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With nation in turmoil, Birmingham takes down divisive Confederate statue

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Construction crews remove Birmingham’s Confederate Soldiers and Sailors Monument from Linn Park on Monday evening after the start of the city wide curfew. (Marvin Gentry, For the Birmingham Times)
By Barnett Wright
The Birmingham Times

Construction crews remove Birmingham’s Confederate Soldiers and Sailors Monument from Linn Park on Monday evening after the start of the city wide curfew. (Marvin Gentry, For the Birmingham Times)

The City of Birmingham on Monday night removed a controversial Confederate statue from downtown’s Linn Park less than 24 hours after protesters defaced and damaged the monument.

The statue was the target of protests Sunday night following peaceful weekend protests in the city after last week’s killing of George Floyd by a police officer in Minneapolis.

Shortly before 8 p.m. on Monday, a large crane arrived in Linn Park — with the city nearly vacant after Mayor Randall Woodfin earlier in the day imposed a mandatory 7 p.m. to 6 a.m. curfew — to remove the 115-year old monument that had caused a years-long battle between state lawmakers and leaders in Alabama’s largest city.

The Alabama Supreme Court last year ruled that Birmingham violated Alabama’s monument protection law when it placed a plywood screen around the Confederate monument in August 2017, and ordered the city to pay a $25,000 fine.

The plywood was placed there on orders of former Birmingham Mayor William Bell after the state passed the Alabama Memorial Preservation Act in 2017 in response to calls for removal of Confederate monuments on public property. Attorney General Steve Marshall filed a lawsuit against Birmingham.

However, Marshall on Monday appeared to de-escalate the situation by saying the city would get a one-time $25,000 fine for removing the monument.

“Should the City of Birmingham proceed with the removal of the monument in question, based upon multiple conversations I have had [Monday], city leaders understand I will perform the duties assigned to me by the Act to pursue a new civil complaint against the city,” Marshall said. However, “In the aftermath of [Sunday] night’s violent outbreak, I have offered the City of Birmingham the support and resources of my office to restore peace to the city.”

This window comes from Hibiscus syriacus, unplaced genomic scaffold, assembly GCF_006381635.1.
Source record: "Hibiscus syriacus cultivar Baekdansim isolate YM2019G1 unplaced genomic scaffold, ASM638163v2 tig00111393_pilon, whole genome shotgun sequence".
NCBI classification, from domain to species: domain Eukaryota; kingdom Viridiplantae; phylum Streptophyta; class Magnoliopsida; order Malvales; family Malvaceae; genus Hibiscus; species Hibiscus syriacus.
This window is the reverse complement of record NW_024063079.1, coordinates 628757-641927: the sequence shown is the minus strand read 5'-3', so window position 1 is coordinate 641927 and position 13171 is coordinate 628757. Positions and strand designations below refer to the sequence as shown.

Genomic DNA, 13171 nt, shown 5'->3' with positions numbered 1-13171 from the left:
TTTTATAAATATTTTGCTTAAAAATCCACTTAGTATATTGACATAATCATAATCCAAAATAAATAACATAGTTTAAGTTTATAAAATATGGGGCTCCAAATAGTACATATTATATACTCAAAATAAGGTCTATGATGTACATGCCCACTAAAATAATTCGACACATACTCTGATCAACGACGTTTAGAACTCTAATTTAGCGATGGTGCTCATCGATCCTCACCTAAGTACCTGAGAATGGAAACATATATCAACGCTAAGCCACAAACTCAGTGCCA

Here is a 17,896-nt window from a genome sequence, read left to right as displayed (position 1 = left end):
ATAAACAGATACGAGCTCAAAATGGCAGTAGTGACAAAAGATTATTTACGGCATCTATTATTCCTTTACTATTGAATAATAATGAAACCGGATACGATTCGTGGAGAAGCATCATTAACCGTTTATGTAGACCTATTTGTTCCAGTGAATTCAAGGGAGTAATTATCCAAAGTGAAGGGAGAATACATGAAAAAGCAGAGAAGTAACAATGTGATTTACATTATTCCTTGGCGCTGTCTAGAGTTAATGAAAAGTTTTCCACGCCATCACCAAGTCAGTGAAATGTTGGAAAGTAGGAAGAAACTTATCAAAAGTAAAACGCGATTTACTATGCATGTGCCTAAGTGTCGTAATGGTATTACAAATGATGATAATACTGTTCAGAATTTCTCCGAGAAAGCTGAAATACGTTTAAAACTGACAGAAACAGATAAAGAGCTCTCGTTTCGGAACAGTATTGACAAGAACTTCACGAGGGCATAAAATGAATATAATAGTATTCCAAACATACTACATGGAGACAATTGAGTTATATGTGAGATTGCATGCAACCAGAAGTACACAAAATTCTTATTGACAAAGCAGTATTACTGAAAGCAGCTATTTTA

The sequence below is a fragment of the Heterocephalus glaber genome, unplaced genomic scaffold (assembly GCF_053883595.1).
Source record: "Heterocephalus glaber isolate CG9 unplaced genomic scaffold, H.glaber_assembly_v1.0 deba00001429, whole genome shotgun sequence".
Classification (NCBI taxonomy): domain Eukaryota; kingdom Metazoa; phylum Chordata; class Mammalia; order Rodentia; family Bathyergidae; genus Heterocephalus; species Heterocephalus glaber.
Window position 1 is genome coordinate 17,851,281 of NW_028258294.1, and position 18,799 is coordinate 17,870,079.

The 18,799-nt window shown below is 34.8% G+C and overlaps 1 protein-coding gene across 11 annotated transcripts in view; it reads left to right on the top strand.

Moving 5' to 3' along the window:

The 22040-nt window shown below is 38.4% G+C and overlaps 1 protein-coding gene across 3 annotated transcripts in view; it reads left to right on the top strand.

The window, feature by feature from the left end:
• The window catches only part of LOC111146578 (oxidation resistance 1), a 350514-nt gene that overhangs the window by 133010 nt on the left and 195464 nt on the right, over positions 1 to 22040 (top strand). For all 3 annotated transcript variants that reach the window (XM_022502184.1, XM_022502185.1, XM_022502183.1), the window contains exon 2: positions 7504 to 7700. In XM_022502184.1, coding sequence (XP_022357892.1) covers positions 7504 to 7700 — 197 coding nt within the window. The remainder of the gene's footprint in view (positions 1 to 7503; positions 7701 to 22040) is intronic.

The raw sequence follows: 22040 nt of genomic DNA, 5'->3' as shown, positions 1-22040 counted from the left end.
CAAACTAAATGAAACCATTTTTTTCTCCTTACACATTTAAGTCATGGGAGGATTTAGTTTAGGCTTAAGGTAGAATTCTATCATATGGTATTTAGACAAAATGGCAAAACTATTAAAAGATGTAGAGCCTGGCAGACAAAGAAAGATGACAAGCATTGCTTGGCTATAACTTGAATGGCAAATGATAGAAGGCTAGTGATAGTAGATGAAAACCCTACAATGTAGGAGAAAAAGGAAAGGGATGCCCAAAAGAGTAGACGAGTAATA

Woodfin told AL.com that he was willing to pay the fine to have the statue removed.

Construction crews remove Birmingham’s Confederate Soldiers and Sailors Monument from Linn Park on Monday evening after the start of the city wide curfew. (Marvin Gentry, For the Birmingham Times)

“In order to prevent more civil unrest, it is very imperative that we remove this statue,” he said. “I understand the A.G.’s office can bring a civil suit against the city, and if there’s a judgment rendered from a judge then we should be held accountable, and I am willing to accept that because that is a lower cost than civil unrest in our city.”

On Sunday in Birmingham, 24 people were arrested, 14 businesses burglarized, 12 businesses sustained significant damage and 22 fire calls to which Birmingham Fire and Rescue responded, five of which were commercial, the city said.

The citywide curfew will be implemented until further notice, the mayor said.

“What started out with the best intentions turned into something that none of us deserve, none of our small business owners, none of our corporate community, the people in the media that were physically hurt, no one deserved what happened last night in this city we call home,” Woodfin said. “I want you to know that I 100 percent support civil disobedience, but that is very different from civil unrest and I support activism and the right to peacefully assemble, but I don’t support mobs or people destroying things just because.”